Shawn Graham. Failing Gloriously and Other Essays. With a foreword by Eric Kansa and afterword by Neha Gupta. 2019.
Please, you gotta help me. I’ve nuked the university.
Failing Gloriously and Other Essays documents Shawn Graham’s odyssey through the digital humanities and digital archaeology against the backdrop of the 21st-century university. At turns hilarious, depressing, and inspiring, Graham’s book presents a contemporary take on the academic memoir, but rather than celebrating the victories, he reflects on the failures and considers their impact on his intellectual and professional development. These aren’t heroic tales of overcoming odds or paeans to failure as evidence for a macho willingness to take risks. They’re honest lessons laced with a genuine humility that encourages us to think about making it safer for ourselves and others to fail.
A foreword from Eric Kansa and an afterword by Neha Gupta engage the lessons of Failing Gloriously and consider the role of failure in digital archaeology, the humanities, and social sciences.
Reviews and Comments
Quinn Dombrowski, Academic Technology Specialist in the Division of Literatures, Cultures, and Languages at Stanford University. (Read her full review on the Stanford Digital Humanities blog).
“I intend to keep a copy on my office bookshelf, and a second under my desk, in order to promptly replace the bookshelf copy when it’s been given away to a grad student, staff, or faculty colleague who happens to come by. If you’re a digital humanities “veteran”, you’ll laugh and cry and shudder alongside Graham’s tales of failure. If you’re a grad student or newer to digital humanities, Failing Gloriously and Other Essays provides a rare, honest, inside look into many facets of doing digital humanities. … There is much more work that needs to be done, on many fronts, to encourage, support, and reduce the personal risk associated with thoughtful analyses of failure, for everyone […]Shawn Graham’s Failing Gloriously and Other Essays is one step towards that better future.”
Eric Poehler Associate Professor, Department of Classics, University of Massachusetts Amherst and Director, Five Colleges Blended Learning and Digital Humanities Programs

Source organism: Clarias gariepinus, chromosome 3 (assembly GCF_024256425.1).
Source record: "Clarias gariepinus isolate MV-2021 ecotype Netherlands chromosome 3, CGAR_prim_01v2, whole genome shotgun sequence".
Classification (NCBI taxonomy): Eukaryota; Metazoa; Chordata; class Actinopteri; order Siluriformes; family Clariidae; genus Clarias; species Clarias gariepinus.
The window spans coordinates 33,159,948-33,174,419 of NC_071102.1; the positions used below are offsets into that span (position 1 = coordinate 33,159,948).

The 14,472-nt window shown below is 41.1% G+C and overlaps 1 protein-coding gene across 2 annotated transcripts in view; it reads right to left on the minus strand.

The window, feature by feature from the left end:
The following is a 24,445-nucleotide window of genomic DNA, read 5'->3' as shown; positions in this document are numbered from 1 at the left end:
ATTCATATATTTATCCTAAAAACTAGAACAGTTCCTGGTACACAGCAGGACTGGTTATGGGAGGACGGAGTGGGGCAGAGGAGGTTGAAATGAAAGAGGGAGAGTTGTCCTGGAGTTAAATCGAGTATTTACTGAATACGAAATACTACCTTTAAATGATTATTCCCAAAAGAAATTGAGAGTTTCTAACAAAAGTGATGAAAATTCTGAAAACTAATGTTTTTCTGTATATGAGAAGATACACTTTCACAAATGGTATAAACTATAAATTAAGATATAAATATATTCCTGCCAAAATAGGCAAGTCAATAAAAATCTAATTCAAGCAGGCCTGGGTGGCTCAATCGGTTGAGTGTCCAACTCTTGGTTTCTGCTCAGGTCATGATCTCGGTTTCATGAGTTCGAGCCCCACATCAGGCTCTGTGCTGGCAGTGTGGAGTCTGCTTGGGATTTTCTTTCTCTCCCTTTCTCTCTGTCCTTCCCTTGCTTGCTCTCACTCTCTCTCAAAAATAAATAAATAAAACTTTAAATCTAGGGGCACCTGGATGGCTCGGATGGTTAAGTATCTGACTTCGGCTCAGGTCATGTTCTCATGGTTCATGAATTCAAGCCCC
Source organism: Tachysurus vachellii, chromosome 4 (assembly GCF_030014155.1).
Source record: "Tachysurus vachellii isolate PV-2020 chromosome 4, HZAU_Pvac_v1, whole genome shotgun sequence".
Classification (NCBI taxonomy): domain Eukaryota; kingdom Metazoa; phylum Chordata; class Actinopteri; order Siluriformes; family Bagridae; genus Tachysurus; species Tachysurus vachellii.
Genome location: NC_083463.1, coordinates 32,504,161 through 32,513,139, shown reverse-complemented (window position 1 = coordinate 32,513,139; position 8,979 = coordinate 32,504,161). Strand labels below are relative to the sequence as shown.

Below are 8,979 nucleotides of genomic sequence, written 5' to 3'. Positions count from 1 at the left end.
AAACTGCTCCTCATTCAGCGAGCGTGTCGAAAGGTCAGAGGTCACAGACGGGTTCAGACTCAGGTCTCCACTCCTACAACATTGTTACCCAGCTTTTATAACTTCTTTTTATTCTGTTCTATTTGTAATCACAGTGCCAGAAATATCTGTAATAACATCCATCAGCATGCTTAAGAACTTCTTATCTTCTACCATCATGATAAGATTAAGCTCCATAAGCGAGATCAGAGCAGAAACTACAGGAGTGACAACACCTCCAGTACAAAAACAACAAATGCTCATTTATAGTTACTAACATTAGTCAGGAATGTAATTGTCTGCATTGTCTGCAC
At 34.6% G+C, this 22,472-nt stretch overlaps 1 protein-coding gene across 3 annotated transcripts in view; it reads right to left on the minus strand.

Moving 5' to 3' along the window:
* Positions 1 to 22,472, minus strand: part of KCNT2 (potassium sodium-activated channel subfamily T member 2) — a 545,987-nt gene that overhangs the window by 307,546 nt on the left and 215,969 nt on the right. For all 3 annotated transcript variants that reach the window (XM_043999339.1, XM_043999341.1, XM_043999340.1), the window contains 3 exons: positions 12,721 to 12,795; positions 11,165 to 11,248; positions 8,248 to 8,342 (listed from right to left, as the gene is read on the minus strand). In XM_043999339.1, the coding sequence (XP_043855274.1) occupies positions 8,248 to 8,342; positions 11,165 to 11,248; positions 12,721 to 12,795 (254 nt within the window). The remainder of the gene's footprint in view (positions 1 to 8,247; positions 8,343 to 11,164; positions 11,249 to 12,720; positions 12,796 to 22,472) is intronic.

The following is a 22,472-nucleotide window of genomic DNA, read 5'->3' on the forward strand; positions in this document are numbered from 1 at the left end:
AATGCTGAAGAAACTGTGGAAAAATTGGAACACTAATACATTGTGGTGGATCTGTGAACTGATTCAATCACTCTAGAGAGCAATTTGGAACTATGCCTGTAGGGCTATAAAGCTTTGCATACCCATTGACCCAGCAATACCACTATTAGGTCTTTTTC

Shawn Graham’s Failing Gloriously is, in so many ways, the antithesis of a story about “failing up.” In it, Graham offers us a frank and sometimes painful story of his years in the academic wilderness, his struggles with imposter syndrome, and his desire to find purpose in ‘success’. While it would have been easier to side-step his own mistakes or to find excuse in a broken system of Higher Education (or not write this book at all!), Graham embraces both his failures and his inherent social privilege as a “white guy on the internet”. But this embrace positions his experiences and his privilege in the service of the precariat, who can least afford to fail, gloriously or otherwise. Still, Graham does not write himself a hero, more of a breakwater; his prose is not a “how to”, but a “why to”. The arc of Failing Gloriously is thus the paradata of an academic career, bending towards morality.
Kathleen Fitzpatrick, Director of Digital Humanities and Professor of English at Michigan State University and author of Generous Thinking: A Radical Approach to Saving the University (2019). Read her full response here.
“Sharing these stories of failure is a radical act, a generous act, one that requires a willingness to be vulnerable so that others can learn from your failures. Doing so, as Shawn has done, can create the potential for helping others through the failures we all inevitably encounter. And that vulnerability likewise creates the potential for connection, for solidarity, for our ability to talk to one another, for a good that reaches beyond the self.”